Interview w/ Peggy Deamer


Interview by ROB YOOS (M.Arch ’17)

PEGGY DEAMER, Assistant Dean, architect, writer, and founder of the Architecture Lobby, took some time to answer questions about
independent studies, the Architecture Lobby, entrepreneurship

P: Peggy Deamer, R: Rob Yoos


R: What have you been working on this past summer?

P: Several things; continuing the research that I began this summer on the effects of the Sherman Antitrust Act on the profession of architecture. That was the Arnold W. Brunner Grant I used to produce what basically is a white paper. I have also largely been working on the Architecture Lobby. A lot of it is turning it into a non-profit organization. There are two levels of the non-profit; one is advocacy and one is education.
We are planning two events; one is in relation to the upcoming Architecture Biennial in Chicago and I encourage students to participate. We’re not one of the official invitees, but we are doing a kind of gorilla-renegade type installation at a gallery there. So there is a lot of work in preparation for that. One of the other things we are working on is making a proposal to be one of the participants in the 2016 Venice Biennale. The Architecture Lobby is growing, we’re starting student chapters, and there is a leadership kit going out for chapters at different schools across the country. I’m also overseeing the construction of a small house in New Zealand. I can also say, that when I’m in New Zealand, I am going to be an advocate for a couple of things, one of which being for women in the profession. I organized a symposium with Brian McGrath at the New School last April titled “Feminism and Architecture Part 2: Women, Architecture and Academia.” I will also be acting as an advocate for alternate forms of practice. Big firms do institutional buildings and small firms do houses, but you don’t hear about anybody who is actually thinking about collaboration, new materials, and alternate modes of working, and there’s not a real research culture there. So I’m planning on writing papers and giving talks to highlight these issues.

R: I’m curious if you’re familiar with the Martell Symposium at the University at Buffalo. It was titled “Beyond Patronage” and it highlighted twelve female architects exploring alternate modes of practice outside the typical relationship of architect and client including Georgeen Theodore, Lori Brown, Yolande Daniels, and Natalie Jerimijenko among others. Joyce Hwang and Martha Bohm organized this back in 2012 and they’ve been working on a book that is about to be published through Actar Publishers. However, the topic seems to have not gotten much attention within the broader architecture community since. I think there is definitely more that needs to be done to advocate for that part of the profession. Could this sort of research start with students at the independent level at school? What do you think the role of independent research for students is at Yale right now and would you like to see more of it?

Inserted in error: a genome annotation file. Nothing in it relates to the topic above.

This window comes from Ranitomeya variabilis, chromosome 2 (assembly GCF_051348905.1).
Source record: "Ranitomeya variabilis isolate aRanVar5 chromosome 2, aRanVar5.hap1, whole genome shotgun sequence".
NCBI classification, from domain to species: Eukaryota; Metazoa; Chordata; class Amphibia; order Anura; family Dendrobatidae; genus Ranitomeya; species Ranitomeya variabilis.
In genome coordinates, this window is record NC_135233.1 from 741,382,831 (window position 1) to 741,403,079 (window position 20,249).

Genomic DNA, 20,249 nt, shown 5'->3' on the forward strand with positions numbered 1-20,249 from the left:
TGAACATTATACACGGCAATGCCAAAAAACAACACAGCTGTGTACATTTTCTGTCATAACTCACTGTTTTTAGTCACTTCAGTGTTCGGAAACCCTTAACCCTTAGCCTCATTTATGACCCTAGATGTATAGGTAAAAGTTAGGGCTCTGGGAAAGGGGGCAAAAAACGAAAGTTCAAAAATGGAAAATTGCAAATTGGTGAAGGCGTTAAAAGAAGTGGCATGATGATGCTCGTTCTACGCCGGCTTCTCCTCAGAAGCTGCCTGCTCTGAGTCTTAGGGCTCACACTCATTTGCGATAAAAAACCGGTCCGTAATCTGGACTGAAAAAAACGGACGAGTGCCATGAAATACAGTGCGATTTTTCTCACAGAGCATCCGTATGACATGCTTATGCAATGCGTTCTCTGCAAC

P: I’d love to see more of it. The option to do your own independent research for credit is less taken advantage of than it used to be. There used to be many more students who would apply for that than do apply for it now. I think there is more complacency with the students around accepting the curriculum for what it is. I think it’s healthy for students to individualize their education and take advantage of Yale. It’s the perfect size and there is a sympathetic faculty. Students should take advantage of Yale to cater to their needs and desires a bit more. I think that’s a positive thing. How can you make the practice that you want as opposed to waiting for the bathroom? Independent research goes hand in hand with preparing yourself for something different. I don’t think our curriculum right now is set up to do that so well.

R: Independent research doesn’t seem to be as encouraged as maybe it should be.

P: No one’s there to encourage it. It’s for students to take advantage of. I don’t even know what encouragement would be. I’m not trying to blame the students, but just thinking about what the forum is for noting other courses that are in the book that you can take, including independent research.